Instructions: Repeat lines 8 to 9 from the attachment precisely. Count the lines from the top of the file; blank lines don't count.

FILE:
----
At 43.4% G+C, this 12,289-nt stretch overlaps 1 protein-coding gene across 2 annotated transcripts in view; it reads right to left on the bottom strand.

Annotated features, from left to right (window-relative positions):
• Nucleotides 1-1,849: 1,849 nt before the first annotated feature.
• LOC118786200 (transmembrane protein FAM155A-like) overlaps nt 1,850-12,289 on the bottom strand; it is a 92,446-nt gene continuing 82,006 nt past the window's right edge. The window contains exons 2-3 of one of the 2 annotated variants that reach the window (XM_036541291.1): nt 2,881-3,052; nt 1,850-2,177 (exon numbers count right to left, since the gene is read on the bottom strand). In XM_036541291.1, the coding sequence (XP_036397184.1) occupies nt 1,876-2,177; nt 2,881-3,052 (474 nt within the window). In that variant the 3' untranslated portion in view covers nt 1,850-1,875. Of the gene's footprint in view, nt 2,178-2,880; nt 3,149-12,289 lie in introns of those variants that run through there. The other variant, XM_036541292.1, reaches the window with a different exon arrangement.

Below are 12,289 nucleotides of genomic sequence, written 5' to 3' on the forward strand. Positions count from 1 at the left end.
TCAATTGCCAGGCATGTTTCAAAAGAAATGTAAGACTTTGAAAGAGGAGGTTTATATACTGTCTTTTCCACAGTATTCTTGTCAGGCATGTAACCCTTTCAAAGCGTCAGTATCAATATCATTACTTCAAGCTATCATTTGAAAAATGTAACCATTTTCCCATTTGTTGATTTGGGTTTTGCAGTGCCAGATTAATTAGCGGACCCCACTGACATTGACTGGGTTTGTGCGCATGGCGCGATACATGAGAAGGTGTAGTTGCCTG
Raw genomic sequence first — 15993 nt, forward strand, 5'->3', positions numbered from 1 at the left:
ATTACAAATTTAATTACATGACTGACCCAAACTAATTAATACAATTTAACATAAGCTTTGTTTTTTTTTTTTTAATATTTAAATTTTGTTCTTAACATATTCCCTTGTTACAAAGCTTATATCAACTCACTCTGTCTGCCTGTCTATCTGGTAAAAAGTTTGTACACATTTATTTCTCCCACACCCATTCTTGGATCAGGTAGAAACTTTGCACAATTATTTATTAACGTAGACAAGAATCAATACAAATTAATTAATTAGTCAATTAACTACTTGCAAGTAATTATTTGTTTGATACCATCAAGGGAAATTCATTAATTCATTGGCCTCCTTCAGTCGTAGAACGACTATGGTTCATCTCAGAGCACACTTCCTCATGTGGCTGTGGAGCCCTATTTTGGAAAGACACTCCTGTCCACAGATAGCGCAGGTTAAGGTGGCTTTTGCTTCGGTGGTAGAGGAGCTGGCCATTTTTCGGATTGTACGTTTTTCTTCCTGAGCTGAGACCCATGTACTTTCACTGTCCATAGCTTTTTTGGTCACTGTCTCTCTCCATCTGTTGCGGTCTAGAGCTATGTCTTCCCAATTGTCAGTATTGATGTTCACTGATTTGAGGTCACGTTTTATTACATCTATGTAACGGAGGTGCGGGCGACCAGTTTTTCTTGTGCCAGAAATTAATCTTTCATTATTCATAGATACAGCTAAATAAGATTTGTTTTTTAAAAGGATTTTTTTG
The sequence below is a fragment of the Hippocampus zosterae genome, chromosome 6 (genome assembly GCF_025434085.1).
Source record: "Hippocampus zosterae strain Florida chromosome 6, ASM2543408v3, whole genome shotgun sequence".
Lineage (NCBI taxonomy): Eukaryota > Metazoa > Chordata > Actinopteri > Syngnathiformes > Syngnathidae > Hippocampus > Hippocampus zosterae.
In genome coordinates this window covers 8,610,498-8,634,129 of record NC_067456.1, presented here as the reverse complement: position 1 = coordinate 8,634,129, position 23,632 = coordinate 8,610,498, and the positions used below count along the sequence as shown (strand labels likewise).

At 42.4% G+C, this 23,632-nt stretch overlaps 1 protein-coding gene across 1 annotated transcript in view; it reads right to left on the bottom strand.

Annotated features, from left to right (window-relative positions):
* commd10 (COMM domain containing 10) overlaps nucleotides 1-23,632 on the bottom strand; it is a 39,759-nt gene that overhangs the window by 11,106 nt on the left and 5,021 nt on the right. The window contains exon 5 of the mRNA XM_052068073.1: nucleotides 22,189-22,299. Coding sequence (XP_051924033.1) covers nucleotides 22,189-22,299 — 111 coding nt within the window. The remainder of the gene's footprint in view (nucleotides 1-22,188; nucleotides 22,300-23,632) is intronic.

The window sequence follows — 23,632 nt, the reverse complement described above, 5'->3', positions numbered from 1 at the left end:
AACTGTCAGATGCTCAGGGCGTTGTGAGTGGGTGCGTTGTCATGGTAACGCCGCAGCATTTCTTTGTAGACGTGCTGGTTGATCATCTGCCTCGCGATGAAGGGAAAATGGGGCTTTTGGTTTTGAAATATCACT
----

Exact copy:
ATTACAAATTTAATTACATGACTGACCCAAACTAATTAATACAATTTAACATAAGCTTTGTTTTTTTTTTTTTAATATTTAAATTTTGTTCTTAACATATTCCCTTGTTACAAAGCTTATATCAACTCACTCTGTCTGCCTGTCTATCTGGTAAAAAGTTTGTACACATTTATTTCTCCCACACCCATTCTTGGATCAGGTAGAAACTTTGCACAATTATTTATTAACGTAGACAAGAATCAATACAAATTAATTAATTAGTCAATTAACTACTTGCAAGTAATTATTTGTTTGATACCATCAAGGGAAATTCATTAATTCATTGGCCTCCTTCAGTCGTAGAACGACTATGGTTCATCTCAGAGCACACTTCCTCATGTGGCTGTGGAGCCCTATTTTGGAAAGACACTCCTGTCCACAGATAGCGCAGGTTAAGGTGGCTTTTGCTTCGGTGGTAGAGGAGCTGGCCATTTTTCGGATTGTACGTTTTTCTTCCTGAGCTGAGACCCATGTACTTTCACTGTCCATAGCTTTTTTGGTCACTGTCTCTCTCCATCTGTTGCGGTCTAGAGCTATGTCTTCCCAATTGTCAGTATTGATGTTCACTGATTTGAGGTCACGTTTTATTACATCTATGTAACGGAGGTGCGGGCGACCAGTTTTTCTTGTGCCAGAAATTAATCTTTCATTATTCATAGATACAGCTAAATAAGATTTGTTTTTTAAAAGGATTTTTTTG
The sequence below is a fragment of the Hippocampus zosterae genome, chromosome 6 (genome assembly GCF_025434085.1).